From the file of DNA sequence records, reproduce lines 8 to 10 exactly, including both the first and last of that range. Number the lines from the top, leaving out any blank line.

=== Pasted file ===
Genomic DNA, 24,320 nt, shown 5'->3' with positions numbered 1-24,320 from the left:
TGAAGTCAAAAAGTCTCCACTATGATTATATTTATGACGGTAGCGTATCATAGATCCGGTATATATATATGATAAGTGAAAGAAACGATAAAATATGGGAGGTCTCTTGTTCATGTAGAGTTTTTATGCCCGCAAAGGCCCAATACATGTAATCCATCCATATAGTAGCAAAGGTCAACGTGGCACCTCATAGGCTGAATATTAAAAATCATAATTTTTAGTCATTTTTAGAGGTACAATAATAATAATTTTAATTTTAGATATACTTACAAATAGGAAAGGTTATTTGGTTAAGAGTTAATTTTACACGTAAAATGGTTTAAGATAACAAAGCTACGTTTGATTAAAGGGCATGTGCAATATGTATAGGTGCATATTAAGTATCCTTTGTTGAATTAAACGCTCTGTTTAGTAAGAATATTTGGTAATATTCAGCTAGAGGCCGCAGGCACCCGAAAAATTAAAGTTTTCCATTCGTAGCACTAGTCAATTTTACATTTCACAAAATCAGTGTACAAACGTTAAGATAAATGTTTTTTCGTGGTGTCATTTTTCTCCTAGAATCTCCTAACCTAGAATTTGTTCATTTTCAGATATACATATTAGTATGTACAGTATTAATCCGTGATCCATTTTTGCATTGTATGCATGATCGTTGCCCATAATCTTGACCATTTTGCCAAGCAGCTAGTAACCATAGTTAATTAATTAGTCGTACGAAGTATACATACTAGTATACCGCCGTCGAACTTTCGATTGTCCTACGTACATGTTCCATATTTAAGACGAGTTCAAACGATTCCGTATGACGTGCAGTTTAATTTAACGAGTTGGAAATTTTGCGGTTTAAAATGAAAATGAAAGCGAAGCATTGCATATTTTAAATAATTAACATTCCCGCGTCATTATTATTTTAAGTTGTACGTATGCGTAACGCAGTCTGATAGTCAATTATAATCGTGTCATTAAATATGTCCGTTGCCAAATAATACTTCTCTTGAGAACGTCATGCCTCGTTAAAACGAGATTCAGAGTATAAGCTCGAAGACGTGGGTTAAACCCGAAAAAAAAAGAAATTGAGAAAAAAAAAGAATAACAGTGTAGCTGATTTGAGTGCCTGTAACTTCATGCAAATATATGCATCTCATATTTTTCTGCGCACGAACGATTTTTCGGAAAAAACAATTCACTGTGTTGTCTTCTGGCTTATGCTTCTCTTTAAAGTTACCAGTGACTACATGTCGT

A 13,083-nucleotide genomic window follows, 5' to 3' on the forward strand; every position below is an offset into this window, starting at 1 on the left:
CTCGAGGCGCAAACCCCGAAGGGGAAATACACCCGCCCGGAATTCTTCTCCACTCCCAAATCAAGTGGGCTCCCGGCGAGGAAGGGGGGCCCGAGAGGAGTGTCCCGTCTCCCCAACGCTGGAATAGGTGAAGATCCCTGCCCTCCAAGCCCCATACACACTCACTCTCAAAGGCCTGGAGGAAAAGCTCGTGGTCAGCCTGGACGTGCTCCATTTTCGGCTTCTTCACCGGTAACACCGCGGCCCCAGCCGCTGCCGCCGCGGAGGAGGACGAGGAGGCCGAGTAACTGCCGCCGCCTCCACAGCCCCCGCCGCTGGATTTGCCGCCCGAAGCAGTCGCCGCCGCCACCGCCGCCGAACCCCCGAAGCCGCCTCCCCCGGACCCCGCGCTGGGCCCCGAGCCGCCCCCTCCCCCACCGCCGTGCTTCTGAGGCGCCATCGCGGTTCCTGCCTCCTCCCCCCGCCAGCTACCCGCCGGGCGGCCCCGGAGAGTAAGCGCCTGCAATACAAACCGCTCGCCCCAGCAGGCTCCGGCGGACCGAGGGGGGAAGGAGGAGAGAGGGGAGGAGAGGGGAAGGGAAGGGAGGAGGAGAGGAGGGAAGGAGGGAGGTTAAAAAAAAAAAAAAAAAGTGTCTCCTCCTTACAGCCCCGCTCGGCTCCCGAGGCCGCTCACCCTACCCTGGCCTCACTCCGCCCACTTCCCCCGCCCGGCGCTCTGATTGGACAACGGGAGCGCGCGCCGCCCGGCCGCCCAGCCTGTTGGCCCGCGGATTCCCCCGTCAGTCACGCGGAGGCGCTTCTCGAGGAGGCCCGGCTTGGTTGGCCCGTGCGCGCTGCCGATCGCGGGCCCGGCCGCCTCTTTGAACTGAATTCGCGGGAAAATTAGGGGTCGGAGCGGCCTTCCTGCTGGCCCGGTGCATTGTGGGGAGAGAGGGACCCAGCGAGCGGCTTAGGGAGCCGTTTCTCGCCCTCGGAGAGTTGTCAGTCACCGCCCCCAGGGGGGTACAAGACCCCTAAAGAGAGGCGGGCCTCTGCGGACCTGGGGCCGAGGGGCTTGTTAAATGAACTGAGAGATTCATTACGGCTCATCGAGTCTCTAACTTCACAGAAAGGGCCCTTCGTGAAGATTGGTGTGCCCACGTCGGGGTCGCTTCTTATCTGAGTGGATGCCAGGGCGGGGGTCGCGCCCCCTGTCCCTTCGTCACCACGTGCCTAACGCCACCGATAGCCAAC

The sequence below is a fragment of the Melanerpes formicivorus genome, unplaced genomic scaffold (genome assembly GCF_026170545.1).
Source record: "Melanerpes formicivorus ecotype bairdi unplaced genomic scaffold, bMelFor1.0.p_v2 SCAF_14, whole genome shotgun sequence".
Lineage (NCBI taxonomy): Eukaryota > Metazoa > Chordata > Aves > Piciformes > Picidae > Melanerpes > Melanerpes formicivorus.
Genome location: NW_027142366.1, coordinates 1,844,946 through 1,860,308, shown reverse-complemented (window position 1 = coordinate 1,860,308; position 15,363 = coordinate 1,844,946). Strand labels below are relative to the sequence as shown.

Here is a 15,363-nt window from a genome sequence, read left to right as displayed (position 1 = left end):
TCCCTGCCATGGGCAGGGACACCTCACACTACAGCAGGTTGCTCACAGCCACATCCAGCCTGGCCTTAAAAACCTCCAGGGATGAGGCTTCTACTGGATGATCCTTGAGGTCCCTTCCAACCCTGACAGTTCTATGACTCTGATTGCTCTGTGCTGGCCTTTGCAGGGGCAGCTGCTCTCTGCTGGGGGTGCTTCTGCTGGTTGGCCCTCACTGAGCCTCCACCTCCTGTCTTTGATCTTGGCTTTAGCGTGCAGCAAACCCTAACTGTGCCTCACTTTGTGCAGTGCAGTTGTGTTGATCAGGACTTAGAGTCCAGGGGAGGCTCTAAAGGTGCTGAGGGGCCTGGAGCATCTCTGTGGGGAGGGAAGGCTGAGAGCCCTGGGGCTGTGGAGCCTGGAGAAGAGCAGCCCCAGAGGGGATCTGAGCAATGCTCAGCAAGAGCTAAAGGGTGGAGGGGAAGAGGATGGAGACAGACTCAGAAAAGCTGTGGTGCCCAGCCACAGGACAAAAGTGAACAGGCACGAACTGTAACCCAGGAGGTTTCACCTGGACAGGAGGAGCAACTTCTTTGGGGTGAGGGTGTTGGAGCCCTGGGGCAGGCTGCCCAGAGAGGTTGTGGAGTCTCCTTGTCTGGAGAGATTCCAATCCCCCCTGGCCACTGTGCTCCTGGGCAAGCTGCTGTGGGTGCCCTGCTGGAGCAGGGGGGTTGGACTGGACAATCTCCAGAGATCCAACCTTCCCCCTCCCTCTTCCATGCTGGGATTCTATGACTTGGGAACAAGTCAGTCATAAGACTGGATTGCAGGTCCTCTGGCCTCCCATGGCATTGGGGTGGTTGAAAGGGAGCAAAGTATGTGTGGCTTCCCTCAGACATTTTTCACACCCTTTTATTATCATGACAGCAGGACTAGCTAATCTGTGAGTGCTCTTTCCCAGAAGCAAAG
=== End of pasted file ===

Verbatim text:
Genome location: NW_027142366.1, coordinates 1,844,946 through 1,860,308, shown reverse-complemented (window position 1 = coordinate 1,860,308; position 15,363 = coordinate 1,844,946). Strand labels below are relative to the sequence as shown.

Here is a 15,363-nt window from a genome sequence, read left to right as displayed (position 1 = left end):
TCCCTGCCATGGGCAGGGACACCTCACACTACAGCAGGTTGCTCACAGCCACATCCAGCCTGGCCTTAAAAACCTCCAGGGATGAGGCTTCTACTGGATGATCCTTGAGGTCCCTTCCAACCCTGACAGTTCTATGACTCTGATTGCTCTGTGCTGGCCTTTGCAGGGGCAGCTGCTCTCTGCTGGGGGTGCTTCTGCTGGTTGGCCCTCACTGAGCCTCCACCTCCTGTCTTTGATCTTGGCTTTAGCGTGCAGCAAACCCTAACTGTGCCTCACTTTGTGCAGTGCAGTTGTGTTGATCAGGACTTAGAGTCCAGGGGAGGCTCTAAAGGTGCTGAGGGGCCTGGAGCATCTCTGTGGGGAGGGAAGGCTGAGAGCCCTGGGGCTGTGGAGCCTGGAGAAGAGCAGCCCCAGAGGGGATCTGAGCAATGCTCAGCAAGAGCTAAAGGGTGGAGGGGAAGAGGATGGAGACAGACTCAGAAAAGCTGTGGTGCCCAGCCACAGGACAAAAGTGAACAGGCACGAACTGTAACCCAGGAGGTTTCACCTGGACAGGAGGAGCAACTTCTTTGGGGTGAGGGTGTTGGAGCCCTGGGGCAGGCTGCCCAGAGAGGTTGTGGAGTCTCCTTGTCTGGAGAGATTCCAATCCCCCCTGGCCACTGTGCTCCTGGGCAAGCTGCTGTGGGTGCCCTGCTGGAGCAGGGGGGTTGGACTGGACAATCTCCAGAGATCCAACCTTCCCCCTCCCTCTTCCATGCTGGGATTCTATGACTTGGGAACAAGTCAGTCATAAGACTGGATTGCAGGTCCTCTGGCCTCCCATGGCATTGGGGTGGTTGAAAGGGAGCAAAGTATGTGTGGCTTCCCTCAGACATTTTTCACACCCTTTTATTATCATGACAGCAGGACTAGCTAATCTGTGAGTGCTCTTTCCCAGAAGCAAAG